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Frank Rieger Interviews Daniel Suarez : Swarming Killing Machines

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What will curtail their mis-use - either by individuals or by the authorities? Transparency would be a good start - requiring not just individual citizens but also local & state governments & corporations to follow the same common sense rules. Autonomous drones in particular will need to be regulated so that the misbehavior of a drone can be traced back to its owner. That matches the trajectory of every useful, potentially dangerous technology that’s come along so far (the gun, the car, the airplane, etc.). One can picture a world where civilian drones are color-coded by their purpose (e.g., green for city-owned, blue for federally-owned, red for privately-owned) and must display tail numbers - as well as broadcasting a unique ID on some standard frequency. That ID should be able to be keyed into a web registry to determine its owner - and possibly cross-referenced through a Google-maps-like interface to affirm its current location and historical geolocation data. If geolocation is possible on every cell phone, it should be possible with autonomous drones. In such a system, unmarked or incorrectly marked drones flitting about will be immediately suspicious. There might even be city-owned drones charged with spotting unregistered drones.

In a military context, autonomous drones are more problematic. I think the only thing that’s likely to prevent a hellish outcome will be international treaties and international cooperation. It sounds boring, but it’s worked before. Humans are, after all, social creatures. The proof? Despite world-destroying weapons, we’re still here.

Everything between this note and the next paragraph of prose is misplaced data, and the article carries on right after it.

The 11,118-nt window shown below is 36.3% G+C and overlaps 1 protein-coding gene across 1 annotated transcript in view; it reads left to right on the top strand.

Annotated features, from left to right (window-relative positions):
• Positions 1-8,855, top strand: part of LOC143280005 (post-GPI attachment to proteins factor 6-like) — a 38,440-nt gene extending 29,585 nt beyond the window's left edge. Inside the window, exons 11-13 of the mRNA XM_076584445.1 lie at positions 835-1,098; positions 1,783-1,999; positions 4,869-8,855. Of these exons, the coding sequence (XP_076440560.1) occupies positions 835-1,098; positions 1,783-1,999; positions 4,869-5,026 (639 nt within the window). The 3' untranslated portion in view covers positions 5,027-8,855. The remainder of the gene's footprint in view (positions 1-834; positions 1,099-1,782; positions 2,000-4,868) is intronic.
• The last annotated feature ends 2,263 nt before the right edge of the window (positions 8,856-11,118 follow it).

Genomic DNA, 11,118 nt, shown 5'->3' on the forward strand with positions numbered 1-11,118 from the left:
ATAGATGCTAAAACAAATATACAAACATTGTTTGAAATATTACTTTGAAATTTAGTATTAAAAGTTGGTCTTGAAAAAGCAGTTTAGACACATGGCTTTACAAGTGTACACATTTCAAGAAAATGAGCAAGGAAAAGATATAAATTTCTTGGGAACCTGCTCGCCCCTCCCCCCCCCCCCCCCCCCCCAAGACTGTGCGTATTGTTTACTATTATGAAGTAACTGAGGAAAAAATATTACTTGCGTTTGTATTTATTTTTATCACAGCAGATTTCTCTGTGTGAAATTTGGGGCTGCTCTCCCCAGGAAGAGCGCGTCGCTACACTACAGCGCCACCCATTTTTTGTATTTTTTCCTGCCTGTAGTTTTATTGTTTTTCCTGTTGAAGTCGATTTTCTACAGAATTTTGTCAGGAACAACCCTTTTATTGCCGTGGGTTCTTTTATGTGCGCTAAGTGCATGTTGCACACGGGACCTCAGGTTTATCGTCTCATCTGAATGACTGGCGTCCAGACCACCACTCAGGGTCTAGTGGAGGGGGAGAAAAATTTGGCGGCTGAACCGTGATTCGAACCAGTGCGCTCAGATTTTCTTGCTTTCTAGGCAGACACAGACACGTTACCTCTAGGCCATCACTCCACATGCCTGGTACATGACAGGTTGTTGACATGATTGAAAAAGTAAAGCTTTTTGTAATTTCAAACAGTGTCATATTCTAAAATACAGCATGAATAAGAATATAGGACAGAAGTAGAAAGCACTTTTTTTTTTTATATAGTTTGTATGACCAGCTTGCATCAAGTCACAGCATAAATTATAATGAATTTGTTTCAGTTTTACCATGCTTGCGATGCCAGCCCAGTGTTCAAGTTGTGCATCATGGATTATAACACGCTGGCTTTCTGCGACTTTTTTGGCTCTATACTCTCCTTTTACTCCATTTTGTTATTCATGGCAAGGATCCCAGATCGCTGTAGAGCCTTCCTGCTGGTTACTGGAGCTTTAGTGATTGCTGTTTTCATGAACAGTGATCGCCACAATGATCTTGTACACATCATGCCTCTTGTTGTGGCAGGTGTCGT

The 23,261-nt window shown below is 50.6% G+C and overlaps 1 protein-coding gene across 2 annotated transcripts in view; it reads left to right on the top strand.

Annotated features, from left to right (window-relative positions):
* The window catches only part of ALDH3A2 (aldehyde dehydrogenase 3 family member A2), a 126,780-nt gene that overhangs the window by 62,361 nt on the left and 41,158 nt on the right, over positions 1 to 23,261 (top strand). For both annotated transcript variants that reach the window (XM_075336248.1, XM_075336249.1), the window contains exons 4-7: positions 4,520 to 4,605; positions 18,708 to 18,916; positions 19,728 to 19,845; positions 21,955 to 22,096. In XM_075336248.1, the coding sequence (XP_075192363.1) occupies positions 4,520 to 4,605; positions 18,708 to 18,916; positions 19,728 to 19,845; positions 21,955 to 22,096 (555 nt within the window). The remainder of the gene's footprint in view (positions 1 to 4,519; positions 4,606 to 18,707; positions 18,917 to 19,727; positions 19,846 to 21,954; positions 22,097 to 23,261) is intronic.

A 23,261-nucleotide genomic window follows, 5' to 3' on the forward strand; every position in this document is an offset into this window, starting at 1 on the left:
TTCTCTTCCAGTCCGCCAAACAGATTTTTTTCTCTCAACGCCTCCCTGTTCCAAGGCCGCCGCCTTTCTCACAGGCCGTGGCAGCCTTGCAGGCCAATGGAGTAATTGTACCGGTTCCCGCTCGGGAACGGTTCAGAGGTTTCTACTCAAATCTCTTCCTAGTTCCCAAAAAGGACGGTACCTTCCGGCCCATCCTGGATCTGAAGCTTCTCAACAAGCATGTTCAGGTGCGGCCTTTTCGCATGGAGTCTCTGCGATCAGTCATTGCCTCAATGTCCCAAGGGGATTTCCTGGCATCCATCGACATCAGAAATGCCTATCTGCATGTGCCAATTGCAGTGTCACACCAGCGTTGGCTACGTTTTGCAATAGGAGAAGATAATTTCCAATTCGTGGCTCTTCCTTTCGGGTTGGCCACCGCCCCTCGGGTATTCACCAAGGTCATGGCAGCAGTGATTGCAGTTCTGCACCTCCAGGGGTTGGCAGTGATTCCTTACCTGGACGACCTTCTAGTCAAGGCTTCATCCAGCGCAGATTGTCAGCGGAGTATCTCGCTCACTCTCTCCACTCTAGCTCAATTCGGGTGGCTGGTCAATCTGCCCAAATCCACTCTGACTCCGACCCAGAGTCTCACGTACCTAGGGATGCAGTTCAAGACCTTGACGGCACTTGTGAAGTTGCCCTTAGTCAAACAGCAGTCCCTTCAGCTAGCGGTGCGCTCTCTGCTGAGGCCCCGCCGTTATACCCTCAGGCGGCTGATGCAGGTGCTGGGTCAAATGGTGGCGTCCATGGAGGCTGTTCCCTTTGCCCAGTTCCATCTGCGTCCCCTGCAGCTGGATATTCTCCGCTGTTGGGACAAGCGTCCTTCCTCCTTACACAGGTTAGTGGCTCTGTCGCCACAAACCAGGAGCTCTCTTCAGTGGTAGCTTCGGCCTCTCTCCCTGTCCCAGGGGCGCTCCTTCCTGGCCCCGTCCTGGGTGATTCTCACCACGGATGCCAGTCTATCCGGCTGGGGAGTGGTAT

I grew up during the Cold War, and at times it seemed inevitable that East and West would annihilate each other along with the entire human race. But we didn’t. We pulled back from the brink, creating anti-nuclear and anti-biological, anti-chemical, and anti-laser-blinding weapons treaties that almost all of the world’s nations have become party to. And they’ve largely worked. Sure we have certain nations seeking nuclear weapons, but the result has been to be ostracized by the entire global community. Very much the same thing needs to be done with lethally autonomous robotic weapons. While they can and will be built, there will need to be a realization that automation of war is toxic for representative government. It centralizes power and decentralizes accountability. Furthermore, the most likely targets are business and political leaders of countries themselves. That alone should encourage nations of the world to cooperate with one another in codifying legal (defensive) uses of combat drones and regulating their manufacture and distribution. Since drones aren’t going away, and lethally autonomous drones will appear sooner rather than later, it’s important that law-abiding nations not only have drones themselves, but that they have the very best drones (if only to defend against other drones). Yet along with those drones, they must also develop the best legal framework to govern their just use.
Many people are surprised to hear that there’s currently no international legal framework for the use of drones in warfare - much less for the use of fully autonomous robotic weaponry. If you think there should be, please support the initiatives of the International Committee for Robot Arms Control.

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